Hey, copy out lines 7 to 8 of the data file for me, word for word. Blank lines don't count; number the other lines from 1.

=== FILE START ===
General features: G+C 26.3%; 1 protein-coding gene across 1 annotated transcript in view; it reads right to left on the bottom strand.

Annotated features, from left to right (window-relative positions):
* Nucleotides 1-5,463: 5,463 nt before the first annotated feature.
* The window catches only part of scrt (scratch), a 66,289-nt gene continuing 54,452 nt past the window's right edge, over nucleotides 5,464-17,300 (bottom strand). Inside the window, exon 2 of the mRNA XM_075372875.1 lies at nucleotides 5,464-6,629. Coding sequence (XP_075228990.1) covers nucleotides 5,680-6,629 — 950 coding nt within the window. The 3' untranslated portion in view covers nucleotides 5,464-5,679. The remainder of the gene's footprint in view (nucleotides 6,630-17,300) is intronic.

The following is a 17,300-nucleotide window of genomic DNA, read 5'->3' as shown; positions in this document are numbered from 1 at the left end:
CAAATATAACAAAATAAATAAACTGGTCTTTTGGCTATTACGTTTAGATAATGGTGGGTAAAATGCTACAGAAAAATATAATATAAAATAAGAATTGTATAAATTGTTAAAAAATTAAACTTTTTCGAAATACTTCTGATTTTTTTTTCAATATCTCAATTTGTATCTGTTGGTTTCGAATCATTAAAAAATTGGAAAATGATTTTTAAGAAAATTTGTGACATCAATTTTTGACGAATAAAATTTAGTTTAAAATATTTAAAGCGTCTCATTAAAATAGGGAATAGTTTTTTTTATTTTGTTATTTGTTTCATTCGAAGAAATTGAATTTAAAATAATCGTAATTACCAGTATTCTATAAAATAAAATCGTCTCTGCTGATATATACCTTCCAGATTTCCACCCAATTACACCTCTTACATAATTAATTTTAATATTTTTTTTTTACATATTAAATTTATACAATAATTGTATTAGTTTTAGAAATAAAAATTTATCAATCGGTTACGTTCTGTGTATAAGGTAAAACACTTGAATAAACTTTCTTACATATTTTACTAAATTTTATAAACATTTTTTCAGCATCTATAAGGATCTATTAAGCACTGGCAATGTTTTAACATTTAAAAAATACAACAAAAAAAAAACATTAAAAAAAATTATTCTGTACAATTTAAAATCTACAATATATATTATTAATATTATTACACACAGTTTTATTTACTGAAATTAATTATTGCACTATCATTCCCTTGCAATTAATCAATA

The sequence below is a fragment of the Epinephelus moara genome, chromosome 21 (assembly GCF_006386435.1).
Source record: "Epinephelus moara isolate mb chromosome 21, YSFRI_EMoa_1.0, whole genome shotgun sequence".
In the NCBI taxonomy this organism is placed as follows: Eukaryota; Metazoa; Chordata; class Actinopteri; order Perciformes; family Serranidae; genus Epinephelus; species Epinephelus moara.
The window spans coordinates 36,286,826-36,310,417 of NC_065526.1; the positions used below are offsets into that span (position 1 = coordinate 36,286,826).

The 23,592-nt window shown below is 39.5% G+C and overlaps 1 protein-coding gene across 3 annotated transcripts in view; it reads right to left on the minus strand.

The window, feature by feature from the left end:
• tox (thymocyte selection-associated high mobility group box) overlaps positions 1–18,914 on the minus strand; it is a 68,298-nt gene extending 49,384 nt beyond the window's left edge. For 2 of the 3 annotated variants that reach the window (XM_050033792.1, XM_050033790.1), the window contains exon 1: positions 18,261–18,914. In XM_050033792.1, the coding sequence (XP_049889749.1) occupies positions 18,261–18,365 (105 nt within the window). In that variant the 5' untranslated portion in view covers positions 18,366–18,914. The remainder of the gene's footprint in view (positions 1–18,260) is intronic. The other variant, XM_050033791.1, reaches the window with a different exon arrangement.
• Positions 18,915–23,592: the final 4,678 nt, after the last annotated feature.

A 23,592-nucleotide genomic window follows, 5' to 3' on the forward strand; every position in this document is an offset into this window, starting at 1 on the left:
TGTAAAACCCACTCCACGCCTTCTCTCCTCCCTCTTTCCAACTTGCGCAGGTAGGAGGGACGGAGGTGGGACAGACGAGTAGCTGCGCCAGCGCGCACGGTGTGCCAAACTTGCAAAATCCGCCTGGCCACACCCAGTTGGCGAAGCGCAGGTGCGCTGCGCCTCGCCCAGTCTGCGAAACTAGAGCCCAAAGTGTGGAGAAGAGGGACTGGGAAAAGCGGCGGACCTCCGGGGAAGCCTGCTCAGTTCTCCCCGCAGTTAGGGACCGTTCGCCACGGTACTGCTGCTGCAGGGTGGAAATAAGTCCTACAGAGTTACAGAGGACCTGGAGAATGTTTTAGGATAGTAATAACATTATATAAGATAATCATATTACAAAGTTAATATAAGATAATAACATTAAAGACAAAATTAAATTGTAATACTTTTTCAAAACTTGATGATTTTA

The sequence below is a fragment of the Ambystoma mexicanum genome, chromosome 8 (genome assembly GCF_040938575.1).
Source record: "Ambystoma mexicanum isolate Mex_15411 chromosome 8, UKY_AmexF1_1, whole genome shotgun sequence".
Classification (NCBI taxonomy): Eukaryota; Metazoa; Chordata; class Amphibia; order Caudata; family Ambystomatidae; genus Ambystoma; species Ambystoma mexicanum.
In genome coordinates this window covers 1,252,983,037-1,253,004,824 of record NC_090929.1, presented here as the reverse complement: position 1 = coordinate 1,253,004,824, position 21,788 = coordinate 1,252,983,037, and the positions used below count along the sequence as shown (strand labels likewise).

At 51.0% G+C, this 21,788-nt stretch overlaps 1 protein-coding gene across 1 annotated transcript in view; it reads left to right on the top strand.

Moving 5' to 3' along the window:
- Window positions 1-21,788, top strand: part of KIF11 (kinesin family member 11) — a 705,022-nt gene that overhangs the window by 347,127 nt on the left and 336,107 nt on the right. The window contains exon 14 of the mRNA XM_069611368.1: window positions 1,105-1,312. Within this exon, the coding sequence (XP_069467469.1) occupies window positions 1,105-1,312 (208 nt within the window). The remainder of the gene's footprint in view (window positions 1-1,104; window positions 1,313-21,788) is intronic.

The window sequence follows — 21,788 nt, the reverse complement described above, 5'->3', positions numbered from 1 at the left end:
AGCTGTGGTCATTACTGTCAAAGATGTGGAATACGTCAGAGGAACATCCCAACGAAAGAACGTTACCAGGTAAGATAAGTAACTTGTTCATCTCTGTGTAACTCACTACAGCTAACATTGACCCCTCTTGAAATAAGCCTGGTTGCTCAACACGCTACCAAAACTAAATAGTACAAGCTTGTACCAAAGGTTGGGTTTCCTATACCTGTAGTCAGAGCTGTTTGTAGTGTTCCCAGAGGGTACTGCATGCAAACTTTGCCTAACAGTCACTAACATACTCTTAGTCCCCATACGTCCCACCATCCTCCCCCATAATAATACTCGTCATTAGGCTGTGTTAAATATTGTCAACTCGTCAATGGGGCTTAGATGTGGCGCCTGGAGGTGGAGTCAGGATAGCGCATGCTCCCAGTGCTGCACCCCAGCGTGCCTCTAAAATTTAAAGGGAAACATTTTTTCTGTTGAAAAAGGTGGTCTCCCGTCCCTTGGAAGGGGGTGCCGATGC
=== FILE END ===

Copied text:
The sequence below is a fragment of the Epinephelus moara genome, chromosome 21 (assembly GCF_006386435.1).
Source record: "Epinephelus moara isolate mb chromosome 21, YSFRI_EMoa_1.0, whole genome shotgun sequence".